A chance to redeem a mistake
Amir and Hassan don't see it, but they are like the kites launched skyward in Kabul's annual tournament. In the Afghan capital circa 1978 - before the Soviet invaders and Taliban fundamentalists - they soar high and crash hard, fates tangled up as their kite strings.
Amir and Hassan don't see it, but they are like the kites launched skyward in Kabul's annual tournament.
In the Afghan capital circa 1978 - before the Soviet invaders and Taliban fundamentalists - they soar high and crash hard, fates tangled up as their kite strings.
The Kite Runner, Marc Forster's wrenching and exhilarating adaptation (by screenwriter David Benioff) of Khaled Hosseini's beloved best seller, is a heartfelt saga of cruelty redeemed by belated love.
In its themes it is kin of Atonement, another excellent literary adaptation now in theaters, and not only because the narrative pivots on a fateful day when the innocents experience an event too intimidating to acknowledge, let alone talk about.
Until that day, Amir (Zekiria Ebrahimi), timid son of a well-to-do intellectual, and Hassan (Ahmad Khan Mahmidzada), brash son of the household servant, are best friends and boon companions.
In American terms, Hassan is the physically deft jock and Amir the brainiac who regales his friend with heroic stories. Amir's father wishes his son were strong like Hassan; Amir is encouraged in his storytelling by a friend of his father.
Eliciting natural performances from both young actors, Forster subtly suggests other sources of friction between their characters. Amir is Pashtun, member of the dominant and Sunni Muslim tribe, while Hassan is Hazara, and thus Shi'ite.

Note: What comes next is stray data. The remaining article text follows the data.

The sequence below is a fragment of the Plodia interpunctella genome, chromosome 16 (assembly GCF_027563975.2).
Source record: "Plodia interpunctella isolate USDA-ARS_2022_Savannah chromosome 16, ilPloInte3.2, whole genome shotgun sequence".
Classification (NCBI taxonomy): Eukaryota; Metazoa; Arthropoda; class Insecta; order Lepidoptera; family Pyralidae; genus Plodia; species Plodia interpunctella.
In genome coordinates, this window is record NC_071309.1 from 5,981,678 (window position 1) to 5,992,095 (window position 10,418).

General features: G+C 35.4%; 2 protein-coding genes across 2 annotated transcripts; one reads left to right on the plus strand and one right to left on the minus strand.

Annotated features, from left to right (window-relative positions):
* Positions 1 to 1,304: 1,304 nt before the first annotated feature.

Not only does Forster get terrific performances from the children, particularly Mahmidzada's Hassan, but he gets a splendid, career-making turn from Homayoun Ershadi as Amir's father, or Baba. (Cineasts will recognize the architect-turned-actor from his work in A Taste of Cherry.)
As the devoutly secular man who has no use for the communists or the mullahs who will alter the political landscape of his country, Baba flees to the United States, Amir in tow.
In San Francisco, the cultured gentleman scrabbles for work in a gas station. This sequence is both every immigrant's story and that of the natural aristocrat who maintains pride and poise no matter his context.
Ershadi is magnificent; less so, Khalid Abdalla as the grown Amir, very handsome and very uncomfortable as the film's mournful-eyed narrator.
In the film's final third, Amir, a published author, is summoned to Pakistan and smuggled into Afghanistan, by now under Taliban tyranny. While this final act, with Western China doubling for Afghanistan, feels rushed and incomplete, its redemptive spirit is undeniably moving.
Whatever our misfortune, The Kite Runner says, sometimes we are fortunate enough to get a second chance to make amends for a first mistake.
The Kite Runner ***1/2
Directed by Marc Forster, written by David Benioff, based on the novel by Khaled Hosseini, distributed by DreamWorks and Paramount Vantage. In English and Dari with English subtitles. With Homayoun Ershadi, Ahmad Khan Mahmidzada, Zekiria Ebrahimi and Khalid Abdalla.
Running time: 2 hours, 2 mins.
Parent's guide: PG-13 (strong thematic material including youth-on-youth rape)
Showing at: Ritz Five and Showcase at the Ritz Center/NJEndText